However, in practice, it is preferred to limit the intensity for myostimulation to a range from 2 to 5 μA and ideally from 2 to 4 μA.
Thus, the current applied to the muscle according to the invention is preferably below the level at which discomfort might be induced.
This contrasts with the higher intensity of about 8 μA that may comfortably be applied in "superficial" electrolipolysis (where the acupuncture needles reach only the non-innervated hypodermis).
The figures in microamperes (μA) given in this specification for current are those which give the same mean heating effect as would be obtained with a steady DC of the same value in a pure resistor. For sinusoidal AC, this is the RMS value.
Currents below the stated range will also stimulate the muscle but too little to give good results within an acceptable time frame.
Although it is possible according to the invention to apply direct voltage it is preferable to apply alternating voltage. This may have a variety of waveforms, eg sinusoidal or square wave optionally with preponderantly monopolar cycles to produce, for instance, a pulsing effect.
In this respect, a particularly preferred substantially monopolar waveform is one whose cycle comprises an largely monopolar portion, eg squarewave, followed by very short terminal inversion.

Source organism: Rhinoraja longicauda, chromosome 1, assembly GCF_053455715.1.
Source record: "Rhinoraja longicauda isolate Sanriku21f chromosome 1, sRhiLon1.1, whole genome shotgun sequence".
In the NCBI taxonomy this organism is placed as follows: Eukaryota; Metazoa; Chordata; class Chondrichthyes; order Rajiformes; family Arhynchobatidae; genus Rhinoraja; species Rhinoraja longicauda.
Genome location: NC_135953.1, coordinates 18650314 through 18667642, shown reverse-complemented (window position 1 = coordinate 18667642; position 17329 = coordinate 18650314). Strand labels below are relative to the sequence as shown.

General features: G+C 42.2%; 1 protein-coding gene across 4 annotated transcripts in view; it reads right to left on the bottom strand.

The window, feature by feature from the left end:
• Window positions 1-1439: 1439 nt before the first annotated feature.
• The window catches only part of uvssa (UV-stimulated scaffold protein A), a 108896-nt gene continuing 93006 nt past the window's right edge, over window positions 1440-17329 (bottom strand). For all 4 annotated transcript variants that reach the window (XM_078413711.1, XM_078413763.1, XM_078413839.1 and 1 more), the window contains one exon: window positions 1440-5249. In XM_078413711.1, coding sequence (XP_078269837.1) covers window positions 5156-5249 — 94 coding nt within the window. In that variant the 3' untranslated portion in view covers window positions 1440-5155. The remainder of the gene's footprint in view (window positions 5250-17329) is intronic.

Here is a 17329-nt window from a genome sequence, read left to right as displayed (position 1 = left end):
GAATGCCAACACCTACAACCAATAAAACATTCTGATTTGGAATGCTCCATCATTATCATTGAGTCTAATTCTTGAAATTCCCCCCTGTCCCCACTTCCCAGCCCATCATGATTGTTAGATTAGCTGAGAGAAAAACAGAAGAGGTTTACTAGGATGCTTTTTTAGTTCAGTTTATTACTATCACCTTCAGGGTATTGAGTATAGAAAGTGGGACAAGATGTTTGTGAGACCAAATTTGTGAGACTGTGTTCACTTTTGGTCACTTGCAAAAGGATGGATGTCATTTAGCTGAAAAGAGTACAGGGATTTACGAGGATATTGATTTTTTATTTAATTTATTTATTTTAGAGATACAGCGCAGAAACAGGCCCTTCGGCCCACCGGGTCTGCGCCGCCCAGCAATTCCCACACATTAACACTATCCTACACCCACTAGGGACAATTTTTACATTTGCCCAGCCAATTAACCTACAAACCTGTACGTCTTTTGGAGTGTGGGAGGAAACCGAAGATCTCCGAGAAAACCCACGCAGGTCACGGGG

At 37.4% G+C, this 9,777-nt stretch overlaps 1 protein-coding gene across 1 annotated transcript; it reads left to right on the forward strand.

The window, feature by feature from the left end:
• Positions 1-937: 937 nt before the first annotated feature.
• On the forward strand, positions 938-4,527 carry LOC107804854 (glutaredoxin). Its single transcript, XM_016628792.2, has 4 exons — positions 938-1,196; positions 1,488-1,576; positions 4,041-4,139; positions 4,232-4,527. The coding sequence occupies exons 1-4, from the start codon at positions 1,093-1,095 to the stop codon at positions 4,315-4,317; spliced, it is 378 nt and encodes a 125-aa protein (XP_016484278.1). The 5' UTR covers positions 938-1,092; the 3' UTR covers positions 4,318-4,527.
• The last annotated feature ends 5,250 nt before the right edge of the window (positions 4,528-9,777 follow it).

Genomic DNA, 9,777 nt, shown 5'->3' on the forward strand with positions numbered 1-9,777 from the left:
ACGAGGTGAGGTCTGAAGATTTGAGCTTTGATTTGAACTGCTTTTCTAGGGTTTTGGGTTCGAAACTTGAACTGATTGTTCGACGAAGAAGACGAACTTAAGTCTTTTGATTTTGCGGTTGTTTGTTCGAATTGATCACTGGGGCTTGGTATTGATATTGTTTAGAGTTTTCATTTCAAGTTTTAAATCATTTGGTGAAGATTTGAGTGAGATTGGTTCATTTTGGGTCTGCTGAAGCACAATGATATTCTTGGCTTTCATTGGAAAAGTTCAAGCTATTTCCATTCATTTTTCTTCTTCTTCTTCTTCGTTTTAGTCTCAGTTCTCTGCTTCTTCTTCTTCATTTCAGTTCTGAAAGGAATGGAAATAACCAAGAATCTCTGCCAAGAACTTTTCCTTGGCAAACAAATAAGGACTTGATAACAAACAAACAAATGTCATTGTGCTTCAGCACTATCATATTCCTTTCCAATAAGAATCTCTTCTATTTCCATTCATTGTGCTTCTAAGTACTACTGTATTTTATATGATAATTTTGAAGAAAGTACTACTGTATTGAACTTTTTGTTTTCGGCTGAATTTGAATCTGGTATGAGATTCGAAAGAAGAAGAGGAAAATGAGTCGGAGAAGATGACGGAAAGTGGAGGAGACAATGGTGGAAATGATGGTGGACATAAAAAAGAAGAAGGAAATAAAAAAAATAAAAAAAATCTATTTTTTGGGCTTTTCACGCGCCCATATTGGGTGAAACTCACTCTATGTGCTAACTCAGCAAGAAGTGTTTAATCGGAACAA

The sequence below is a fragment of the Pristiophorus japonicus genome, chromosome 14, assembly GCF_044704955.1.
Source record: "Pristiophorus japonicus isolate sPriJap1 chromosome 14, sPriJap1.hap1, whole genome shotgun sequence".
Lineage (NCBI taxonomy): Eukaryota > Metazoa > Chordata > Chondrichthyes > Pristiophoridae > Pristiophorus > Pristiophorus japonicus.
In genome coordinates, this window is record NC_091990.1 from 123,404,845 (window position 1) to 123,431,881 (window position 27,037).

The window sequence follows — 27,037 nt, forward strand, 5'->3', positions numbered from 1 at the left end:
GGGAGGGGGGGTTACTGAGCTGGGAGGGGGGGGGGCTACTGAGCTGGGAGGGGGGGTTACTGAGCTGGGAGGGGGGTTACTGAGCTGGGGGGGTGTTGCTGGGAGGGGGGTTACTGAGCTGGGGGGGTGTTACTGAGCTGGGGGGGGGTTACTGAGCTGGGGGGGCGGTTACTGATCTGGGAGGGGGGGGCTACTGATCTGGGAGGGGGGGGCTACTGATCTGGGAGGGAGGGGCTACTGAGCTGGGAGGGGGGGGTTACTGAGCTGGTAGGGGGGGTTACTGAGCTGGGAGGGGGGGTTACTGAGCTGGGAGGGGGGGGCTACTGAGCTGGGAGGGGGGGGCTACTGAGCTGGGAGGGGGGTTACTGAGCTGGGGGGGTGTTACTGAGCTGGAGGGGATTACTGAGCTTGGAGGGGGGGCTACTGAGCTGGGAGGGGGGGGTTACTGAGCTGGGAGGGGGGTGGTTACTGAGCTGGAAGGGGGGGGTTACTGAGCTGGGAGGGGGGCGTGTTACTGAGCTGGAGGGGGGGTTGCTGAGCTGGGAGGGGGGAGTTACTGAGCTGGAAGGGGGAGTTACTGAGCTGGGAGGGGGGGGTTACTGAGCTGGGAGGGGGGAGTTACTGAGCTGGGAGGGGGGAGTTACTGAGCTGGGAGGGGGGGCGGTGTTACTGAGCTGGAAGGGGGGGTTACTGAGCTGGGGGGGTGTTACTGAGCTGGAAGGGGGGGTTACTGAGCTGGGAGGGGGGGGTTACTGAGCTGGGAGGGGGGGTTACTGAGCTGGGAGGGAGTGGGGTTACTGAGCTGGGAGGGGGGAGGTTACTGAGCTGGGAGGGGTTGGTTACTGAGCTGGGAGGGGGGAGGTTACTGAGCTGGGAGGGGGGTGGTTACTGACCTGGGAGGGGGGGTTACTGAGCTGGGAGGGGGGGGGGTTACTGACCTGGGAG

With regard to frequency of this alternating current, it is preferred to begin at low frequency (approximately 10 Hz) and to increase this during treatment to a maximum which may be as high as 50 Hz.
However, for the majority of cases, subjects are preferably treated with a current of frequency between 15 and 25 Hz.
The electrical supply to the electrodes may be any suitable source of electric potential, preferably alternating voltage in the range of 12 to 20 V selected to achieve a current within the range noted above taking account of the distance between pairs of needles and individual skin characteristics.
These parameters can readily be determined by a skilled operative using an ammeter in conjunction with his electrical supply.
Most conveniently, however, the invention may be practised using the STEATRON apparatus sold by MEDICAMAT France which has separate controls for potential, waveform and frequency for up to ten pairs of electrodes.
In the practice of the invention, the number of pairs of needles/electrodes employed can vary over a wide range depending on the condition under treatment but normally 6 to 8 needles are used.